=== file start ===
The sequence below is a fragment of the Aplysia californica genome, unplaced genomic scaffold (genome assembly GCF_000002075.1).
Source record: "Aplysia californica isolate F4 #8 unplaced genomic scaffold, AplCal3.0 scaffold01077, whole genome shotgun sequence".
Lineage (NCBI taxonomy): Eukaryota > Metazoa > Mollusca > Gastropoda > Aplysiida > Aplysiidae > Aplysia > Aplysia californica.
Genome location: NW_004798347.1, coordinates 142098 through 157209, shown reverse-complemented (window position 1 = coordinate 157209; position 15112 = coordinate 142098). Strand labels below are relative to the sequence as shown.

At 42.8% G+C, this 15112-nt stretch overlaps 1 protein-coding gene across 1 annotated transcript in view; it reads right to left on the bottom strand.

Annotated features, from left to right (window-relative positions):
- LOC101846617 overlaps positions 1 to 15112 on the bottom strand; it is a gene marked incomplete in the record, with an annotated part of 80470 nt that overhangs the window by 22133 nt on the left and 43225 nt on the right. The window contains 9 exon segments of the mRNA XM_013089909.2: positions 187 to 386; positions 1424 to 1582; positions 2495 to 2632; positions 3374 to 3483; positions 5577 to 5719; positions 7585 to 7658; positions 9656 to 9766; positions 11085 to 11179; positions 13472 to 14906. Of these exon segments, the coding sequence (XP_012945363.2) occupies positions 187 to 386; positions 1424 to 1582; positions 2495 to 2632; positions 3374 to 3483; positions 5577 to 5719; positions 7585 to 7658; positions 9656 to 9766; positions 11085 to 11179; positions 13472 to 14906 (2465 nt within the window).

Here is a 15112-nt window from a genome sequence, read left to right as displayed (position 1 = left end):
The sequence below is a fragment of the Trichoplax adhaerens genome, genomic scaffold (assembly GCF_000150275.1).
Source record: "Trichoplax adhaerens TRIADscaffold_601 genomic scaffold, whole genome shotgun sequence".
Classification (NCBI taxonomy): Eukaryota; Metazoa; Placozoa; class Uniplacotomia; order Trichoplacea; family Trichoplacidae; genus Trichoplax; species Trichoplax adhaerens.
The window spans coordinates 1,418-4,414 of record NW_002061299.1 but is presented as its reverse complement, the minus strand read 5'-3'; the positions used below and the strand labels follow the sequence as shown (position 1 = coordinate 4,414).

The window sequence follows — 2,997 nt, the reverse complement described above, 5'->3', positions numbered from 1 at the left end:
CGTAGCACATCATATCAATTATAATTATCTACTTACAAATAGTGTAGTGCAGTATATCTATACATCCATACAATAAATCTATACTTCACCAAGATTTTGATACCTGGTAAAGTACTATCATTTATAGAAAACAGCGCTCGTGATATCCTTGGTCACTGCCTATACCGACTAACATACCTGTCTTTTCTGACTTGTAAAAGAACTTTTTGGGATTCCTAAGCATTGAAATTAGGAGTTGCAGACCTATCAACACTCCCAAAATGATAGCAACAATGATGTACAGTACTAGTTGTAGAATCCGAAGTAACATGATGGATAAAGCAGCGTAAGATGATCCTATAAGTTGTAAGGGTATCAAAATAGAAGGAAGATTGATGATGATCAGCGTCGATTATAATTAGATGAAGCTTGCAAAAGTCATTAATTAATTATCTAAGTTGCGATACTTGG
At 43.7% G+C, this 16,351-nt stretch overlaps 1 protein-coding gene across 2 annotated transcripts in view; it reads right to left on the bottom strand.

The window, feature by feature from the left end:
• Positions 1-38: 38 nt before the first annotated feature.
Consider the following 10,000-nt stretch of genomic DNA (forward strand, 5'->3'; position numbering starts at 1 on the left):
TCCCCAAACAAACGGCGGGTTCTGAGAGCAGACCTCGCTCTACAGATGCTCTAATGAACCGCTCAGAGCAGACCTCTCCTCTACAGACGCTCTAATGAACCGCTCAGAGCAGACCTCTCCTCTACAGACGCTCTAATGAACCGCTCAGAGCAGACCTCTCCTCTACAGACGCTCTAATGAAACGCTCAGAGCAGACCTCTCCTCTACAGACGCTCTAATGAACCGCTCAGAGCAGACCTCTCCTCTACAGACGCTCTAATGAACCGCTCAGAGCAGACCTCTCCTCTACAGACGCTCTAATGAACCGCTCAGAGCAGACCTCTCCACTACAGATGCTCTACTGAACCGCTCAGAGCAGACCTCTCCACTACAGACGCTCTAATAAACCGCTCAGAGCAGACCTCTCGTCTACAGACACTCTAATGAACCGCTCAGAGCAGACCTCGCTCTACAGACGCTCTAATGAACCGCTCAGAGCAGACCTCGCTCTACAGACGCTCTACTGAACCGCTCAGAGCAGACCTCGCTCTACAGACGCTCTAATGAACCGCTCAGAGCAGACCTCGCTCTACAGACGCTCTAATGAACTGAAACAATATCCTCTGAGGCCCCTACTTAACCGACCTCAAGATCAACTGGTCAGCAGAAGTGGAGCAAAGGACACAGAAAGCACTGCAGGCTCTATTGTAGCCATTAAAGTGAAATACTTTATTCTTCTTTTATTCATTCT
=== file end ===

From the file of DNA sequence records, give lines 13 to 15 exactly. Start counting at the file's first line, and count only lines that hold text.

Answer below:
The window sequence follows — 2,997 nt, the reverse complement described above, 5'->3', positions numbered from 1 at the left end:
CGTAGCACATCATATCAATTATAATTATCTACTTACAAATAGTGTAGTGCAGTATATCTATACATCCATACAATAAATCTATACTTCACCAAGATTTTGATACCTGGTAAAGTACTATCATTTATAGAAAACAGCGCTCGTGATATCCTTGGTCACTGCCTATACCGACTAACATACCTGTCTTTTCTGACTTGTAAAAGAACTTTTTGGGATTCCTAAGCATTGAAATTAGGAGTTGCAGACCTATCAACACTCCCAAAATGATAGCAACAATGATGTACAGTACTAGTTGTAGAATCCGAAGTAACATGATGGATAAAGCAGCGTAAGATGATCCTATAAGTTGTAAGGGTATCAAAATAGAAGGAAGATTGATGATGATCAGCGTCGATTATAATTAGATGAAGCTTGCAAAAGTCATTAATTAATTATCTAAGTTGCGATACTTGG
At 43.7% G+C, this 16,351-nt stretch overlaps 1 protein-coding gene across 2 annotated transcripts in view; it reads right to left on the bottom strand.